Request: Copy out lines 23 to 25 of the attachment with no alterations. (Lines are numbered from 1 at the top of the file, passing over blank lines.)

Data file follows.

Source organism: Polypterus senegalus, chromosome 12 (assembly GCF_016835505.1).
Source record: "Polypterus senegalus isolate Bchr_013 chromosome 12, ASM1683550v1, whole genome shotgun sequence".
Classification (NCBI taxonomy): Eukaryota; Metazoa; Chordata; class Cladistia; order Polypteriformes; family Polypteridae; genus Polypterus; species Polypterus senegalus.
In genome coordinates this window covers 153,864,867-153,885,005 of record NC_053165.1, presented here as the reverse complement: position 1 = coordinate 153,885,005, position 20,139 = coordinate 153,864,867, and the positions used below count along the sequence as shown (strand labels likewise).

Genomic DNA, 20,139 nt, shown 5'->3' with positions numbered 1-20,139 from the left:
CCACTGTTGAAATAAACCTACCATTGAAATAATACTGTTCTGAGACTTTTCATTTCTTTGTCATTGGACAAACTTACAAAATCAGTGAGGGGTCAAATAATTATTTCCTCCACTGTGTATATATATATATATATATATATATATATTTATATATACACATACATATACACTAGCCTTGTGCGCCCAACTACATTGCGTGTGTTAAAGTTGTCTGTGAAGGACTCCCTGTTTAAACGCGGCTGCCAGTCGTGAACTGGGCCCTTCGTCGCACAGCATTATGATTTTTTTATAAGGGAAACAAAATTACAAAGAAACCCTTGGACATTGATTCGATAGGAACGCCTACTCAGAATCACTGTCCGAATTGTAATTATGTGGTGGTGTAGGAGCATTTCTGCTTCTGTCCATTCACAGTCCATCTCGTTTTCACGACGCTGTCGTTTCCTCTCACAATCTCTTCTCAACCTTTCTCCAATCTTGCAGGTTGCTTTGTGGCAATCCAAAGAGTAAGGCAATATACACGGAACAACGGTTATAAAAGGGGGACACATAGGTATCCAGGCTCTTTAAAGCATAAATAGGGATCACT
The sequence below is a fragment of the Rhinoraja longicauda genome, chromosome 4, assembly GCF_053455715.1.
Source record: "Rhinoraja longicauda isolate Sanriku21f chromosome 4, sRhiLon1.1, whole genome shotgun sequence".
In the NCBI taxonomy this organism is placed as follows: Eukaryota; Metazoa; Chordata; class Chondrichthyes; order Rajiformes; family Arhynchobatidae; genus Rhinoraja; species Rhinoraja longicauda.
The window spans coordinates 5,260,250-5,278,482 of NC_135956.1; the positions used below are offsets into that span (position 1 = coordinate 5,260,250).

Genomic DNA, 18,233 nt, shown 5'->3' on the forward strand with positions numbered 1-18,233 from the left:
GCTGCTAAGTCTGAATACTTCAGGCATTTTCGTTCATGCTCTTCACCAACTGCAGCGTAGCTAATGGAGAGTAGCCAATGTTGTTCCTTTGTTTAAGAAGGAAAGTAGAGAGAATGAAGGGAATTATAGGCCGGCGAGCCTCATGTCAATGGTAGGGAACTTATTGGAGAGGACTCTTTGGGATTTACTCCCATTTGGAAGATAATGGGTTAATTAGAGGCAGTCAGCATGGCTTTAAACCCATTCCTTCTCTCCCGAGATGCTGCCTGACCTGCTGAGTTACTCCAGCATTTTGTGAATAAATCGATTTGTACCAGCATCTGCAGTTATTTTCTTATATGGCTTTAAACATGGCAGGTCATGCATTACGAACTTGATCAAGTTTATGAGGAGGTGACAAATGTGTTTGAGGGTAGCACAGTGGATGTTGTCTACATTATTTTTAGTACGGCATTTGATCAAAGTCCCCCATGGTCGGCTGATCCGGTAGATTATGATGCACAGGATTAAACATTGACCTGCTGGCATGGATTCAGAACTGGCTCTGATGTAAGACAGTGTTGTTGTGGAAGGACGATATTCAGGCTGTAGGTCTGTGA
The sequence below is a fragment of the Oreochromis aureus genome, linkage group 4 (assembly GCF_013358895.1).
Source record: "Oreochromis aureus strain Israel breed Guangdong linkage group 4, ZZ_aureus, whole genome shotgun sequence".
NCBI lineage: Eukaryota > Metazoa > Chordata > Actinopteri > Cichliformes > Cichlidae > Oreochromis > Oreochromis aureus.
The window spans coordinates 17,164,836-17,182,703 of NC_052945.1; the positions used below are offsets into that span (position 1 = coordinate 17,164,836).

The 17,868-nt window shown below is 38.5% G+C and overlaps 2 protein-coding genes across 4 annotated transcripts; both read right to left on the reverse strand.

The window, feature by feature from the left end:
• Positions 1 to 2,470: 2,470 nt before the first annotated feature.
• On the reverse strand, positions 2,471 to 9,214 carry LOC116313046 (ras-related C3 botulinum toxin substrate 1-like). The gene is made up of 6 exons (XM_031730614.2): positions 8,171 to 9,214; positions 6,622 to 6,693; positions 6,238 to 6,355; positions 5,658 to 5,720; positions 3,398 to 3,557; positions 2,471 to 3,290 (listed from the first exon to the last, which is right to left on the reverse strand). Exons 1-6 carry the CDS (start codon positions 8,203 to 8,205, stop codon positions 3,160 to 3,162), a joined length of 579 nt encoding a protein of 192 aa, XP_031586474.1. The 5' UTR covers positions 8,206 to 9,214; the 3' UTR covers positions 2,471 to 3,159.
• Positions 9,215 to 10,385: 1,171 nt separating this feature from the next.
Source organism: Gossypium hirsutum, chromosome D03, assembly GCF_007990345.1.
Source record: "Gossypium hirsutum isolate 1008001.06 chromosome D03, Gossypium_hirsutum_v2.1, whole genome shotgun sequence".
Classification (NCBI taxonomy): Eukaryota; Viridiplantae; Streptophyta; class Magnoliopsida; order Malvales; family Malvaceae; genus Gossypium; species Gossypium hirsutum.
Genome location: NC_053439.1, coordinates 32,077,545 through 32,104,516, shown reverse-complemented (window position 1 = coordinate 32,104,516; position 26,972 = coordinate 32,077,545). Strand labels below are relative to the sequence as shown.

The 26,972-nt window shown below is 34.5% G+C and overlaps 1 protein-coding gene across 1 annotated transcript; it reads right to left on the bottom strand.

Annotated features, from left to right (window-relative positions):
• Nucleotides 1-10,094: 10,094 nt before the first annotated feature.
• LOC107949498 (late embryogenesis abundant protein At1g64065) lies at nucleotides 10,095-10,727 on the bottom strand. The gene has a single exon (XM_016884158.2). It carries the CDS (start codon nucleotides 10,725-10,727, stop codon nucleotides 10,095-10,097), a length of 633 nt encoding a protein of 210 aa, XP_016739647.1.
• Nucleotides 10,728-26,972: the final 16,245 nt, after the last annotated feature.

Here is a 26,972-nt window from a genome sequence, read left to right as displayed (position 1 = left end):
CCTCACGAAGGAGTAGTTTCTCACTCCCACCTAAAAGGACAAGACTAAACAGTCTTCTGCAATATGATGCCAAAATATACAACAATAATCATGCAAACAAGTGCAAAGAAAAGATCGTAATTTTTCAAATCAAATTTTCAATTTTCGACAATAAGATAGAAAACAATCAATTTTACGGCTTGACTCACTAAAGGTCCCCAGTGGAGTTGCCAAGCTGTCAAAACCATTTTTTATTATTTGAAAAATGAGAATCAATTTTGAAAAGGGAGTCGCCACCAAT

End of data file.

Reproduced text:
Source record: "Gossypium hirsutum isolate 1008001.06 chromosome D03, Gossypium_hirsutum_v2.1, whole genome shotgun sequence".
Classification (NCBI taxonomy): Eukaryota; Viridiplantae; Streptophyta; class Magnoliopsida; order Malvales; family Malvaceae; genus Gossypium; species Gossypium hirsutum.
Genome location: NC_053439.1, coordinates 32,077,545 through 32,104,516, shown reverse-complemented (window position 1 = coordinate 32,104,516; position 26,972 = coordinate 32,077,545). Strand labels below are relative to the sequence as shown.